Illegal in Perth: ‘Everyone told me not to come home’
A woman explains why she decided to stay on in Australia after her two-year visa expired
Perth at dusk, on Australia’s west coast. File photograph: Getty Images/iStockphoto
In 2011 I went to Australia to visit my brother, as a present from my parents for my 21st birthday. I was supposed to be there a month but ended up staying on because I loved the weather and lifestyle.
When my two-year visa was coming to an end, everything was going belly-up at home. Everyone was telling me not to come home, that there were no jobs.
My mother lost her job and my father was self-employed in construction, and work dried up for him too. I wanted to be able to help my parents out financially.
I was working two jobs in Perth, in a bar and a nursing home. I was working every hour I could. Why would I come back to no job in Ireland?
I did try to get a visa, to get sponsored to stay, but it didn’t work out. The agent I went to said the amount of Irish whose visas were running out was keeping him awake at night.
My housemate’s brother had been living there illegally for five years and he kept saying it would be fine. I was still able to travel freely within the country using my driving licence.
I was petrified for the first month. I was living with Irish friends and they would play pranks on me, knocking on my window pretending to be the police. From seeing shows like Banged up Abroad, I thought that was going to happen to me.
I came clean with my boss in the nursing home and they were fine with it, and paid me cash. But I never told my boss in the bar. I got away with it for 13 months.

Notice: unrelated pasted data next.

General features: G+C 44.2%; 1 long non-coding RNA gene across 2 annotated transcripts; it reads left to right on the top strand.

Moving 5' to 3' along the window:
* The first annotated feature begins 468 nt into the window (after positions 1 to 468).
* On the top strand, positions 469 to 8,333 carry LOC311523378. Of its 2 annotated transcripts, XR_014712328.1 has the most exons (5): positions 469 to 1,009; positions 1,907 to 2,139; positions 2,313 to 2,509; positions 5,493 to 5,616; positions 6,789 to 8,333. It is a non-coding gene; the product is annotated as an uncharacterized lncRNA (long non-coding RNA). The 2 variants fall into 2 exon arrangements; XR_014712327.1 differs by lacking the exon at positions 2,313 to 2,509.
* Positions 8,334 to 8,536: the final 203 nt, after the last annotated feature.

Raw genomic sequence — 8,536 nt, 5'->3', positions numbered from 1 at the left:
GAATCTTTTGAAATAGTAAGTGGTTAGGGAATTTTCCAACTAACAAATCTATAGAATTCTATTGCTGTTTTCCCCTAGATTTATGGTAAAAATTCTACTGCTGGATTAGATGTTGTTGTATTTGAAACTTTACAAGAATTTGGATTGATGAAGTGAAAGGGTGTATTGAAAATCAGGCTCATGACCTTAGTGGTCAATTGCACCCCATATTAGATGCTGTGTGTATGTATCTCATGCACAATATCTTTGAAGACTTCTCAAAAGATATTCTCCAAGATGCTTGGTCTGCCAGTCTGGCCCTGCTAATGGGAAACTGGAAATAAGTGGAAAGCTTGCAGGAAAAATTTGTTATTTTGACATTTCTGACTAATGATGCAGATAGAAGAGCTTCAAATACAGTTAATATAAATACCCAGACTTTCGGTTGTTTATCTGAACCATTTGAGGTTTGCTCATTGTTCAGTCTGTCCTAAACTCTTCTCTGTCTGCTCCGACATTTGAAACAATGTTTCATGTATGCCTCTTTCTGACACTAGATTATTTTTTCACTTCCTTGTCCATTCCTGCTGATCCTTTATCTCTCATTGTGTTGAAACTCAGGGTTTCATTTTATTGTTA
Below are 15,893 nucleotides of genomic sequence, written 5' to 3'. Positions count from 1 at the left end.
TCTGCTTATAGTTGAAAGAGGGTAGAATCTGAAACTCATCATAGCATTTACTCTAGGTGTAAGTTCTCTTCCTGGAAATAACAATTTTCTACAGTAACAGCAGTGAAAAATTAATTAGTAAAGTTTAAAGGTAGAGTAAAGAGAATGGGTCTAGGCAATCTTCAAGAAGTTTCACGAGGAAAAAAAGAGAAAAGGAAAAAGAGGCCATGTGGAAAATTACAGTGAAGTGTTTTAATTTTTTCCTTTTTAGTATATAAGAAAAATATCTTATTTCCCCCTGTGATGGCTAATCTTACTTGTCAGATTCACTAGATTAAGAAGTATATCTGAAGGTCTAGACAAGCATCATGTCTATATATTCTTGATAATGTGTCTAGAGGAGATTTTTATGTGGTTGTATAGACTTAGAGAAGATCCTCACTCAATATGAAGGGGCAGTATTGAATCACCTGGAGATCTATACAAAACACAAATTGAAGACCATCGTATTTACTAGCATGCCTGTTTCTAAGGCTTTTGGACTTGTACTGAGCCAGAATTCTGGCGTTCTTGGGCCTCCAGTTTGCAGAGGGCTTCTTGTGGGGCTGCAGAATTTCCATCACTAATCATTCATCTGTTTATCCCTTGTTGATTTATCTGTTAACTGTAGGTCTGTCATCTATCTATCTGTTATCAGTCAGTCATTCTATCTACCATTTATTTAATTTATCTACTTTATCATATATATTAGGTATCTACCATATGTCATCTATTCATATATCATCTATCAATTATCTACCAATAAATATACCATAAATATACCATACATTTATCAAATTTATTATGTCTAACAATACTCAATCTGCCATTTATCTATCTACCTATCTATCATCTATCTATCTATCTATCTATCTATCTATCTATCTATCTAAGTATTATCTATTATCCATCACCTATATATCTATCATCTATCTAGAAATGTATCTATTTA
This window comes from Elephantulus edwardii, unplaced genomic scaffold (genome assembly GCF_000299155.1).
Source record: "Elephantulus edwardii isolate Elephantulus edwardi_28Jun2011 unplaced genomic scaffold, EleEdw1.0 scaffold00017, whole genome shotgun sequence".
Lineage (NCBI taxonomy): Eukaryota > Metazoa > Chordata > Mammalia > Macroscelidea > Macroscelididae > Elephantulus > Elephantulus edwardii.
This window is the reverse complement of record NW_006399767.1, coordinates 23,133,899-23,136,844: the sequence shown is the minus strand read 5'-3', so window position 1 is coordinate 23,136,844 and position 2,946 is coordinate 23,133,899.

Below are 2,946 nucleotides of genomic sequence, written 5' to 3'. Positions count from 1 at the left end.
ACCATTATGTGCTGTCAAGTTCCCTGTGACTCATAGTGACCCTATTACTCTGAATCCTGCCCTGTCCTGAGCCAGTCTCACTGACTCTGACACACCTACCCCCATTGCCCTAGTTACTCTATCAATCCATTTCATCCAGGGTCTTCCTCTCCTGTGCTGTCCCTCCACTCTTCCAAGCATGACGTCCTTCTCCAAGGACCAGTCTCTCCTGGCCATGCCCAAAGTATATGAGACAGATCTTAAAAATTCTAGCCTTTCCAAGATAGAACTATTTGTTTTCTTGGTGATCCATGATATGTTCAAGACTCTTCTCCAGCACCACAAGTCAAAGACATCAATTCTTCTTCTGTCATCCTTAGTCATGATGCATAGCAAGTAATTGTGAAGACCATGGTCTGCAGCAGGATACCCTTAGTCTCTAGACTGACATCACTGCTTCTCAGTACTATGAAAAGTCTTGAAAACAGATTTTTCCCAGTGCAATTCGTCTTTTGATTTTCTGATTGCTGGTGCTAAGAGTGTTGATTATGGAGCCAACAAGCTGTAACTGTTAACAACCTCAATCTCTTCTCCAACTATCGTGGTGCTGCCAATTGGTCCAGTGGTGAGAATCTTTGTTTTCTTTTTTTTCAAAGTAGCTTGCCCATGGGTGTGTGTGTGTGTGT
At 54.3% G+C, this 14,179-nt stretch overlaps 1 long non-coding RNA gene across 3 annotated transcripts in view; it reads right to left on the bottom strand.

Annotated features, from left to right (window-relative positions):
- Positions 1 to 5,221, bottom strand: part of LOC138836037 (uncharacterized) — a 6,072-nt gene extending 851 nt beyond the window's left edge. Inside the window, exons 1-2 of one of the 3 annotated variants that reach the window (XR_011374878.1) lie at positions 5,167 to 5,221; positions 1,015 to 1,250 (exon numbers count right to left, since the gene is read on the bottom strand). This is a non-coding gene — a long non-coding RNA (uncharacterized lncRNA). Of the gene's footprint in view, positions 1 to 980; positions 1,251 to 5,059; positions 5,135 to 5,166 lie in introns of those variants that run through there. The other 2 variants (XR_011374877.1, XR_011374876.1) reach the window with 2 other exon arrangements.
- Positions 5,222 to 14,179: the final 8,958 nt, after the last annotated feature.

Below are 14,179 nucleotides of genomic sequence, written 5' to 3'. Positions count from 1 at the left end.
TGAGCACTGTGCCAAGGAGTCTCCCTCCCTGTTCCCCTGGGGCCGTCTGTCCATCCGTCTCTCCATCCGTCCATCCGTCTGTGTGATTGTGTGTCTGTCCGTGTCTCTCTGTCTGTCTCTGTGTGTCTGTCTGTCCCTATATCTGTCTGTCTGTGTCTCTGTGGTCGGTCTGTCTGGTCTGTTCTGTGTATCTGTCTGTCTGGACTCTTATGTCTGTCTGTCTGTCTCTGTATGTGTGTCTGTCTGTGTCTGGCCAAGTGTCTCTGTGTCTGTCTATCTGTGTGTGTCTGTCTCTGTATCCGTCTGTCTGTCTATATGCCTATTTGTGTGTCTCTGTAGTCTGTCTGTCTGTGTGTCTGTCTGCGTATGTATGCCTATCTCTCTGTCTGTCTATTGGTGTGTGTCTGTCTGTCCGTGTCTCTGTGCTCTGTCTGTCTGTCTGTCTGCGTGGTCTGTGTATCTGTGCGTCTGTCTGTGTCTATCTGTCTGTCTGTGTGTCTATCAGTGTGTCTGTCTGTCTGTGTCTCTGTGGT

I think someone dobbed me in. I was in the bar working one afternoon when three officers arrived to pick me up.
They wanted to bring me out the fire exit and into the van, but I had to call my boss. She was so upset when she arrived – she had no idea I was illegal.
I spent eight days in the detention centre (Perth Immigration detention centre beside the airport) before I was sent home. The conditions were absolutely appalling.
After the second night I refused to stay in the girls’ dorm because I didn’t feel safe, so I slept on a couch in the TV room for the remainder of my stay. It was basically like prison. They told me nothing.
Every day I asked when I was going home, but they said I had to wait until an officer came to speak to me and they would decide then if I was going home or not.
When I finally met him he said someone could pack a suitcase and bring it to the airport for me, but I wasn’t allowed it while in detention.
I got on the phone to a friend and she packed up all my things, I had to tell her what to dump, what to pass on to other people, what I wanted to bring home.
They paid for my flight. I offered them the money – they had my cards and I told them to pay for it from my account, but they told me that’s not the way it works.
I know I overstayed, but the reaction was completely over the top. I was still paying my taxes for the bar job, paid my rent and my bills, paid my car insurance, paid a lot of taxes on petrol. The way I was treated was horrendous.
For the first year back at home I was very unaccepting. When you haven’t chosen to do something and you are forced into it suddenly it is hard.
I had no money and had no work for the first while, until I got a minimum wage job. But now I’m doing good. I’m back at college and have readjusted.
I didn’t think I was doing anything that wrong, but then when it happened I realised it was actually so serious. I had no idea of the repercussions.
The four Irish people I was living with all came home within a few months. Their visas were running up and they were thinking of staying on but when they saw what happened to me they said no way. It is not worth the risk.
In conversation with Ciara Kenny. The interviewee has remained anonymous to protect her identity.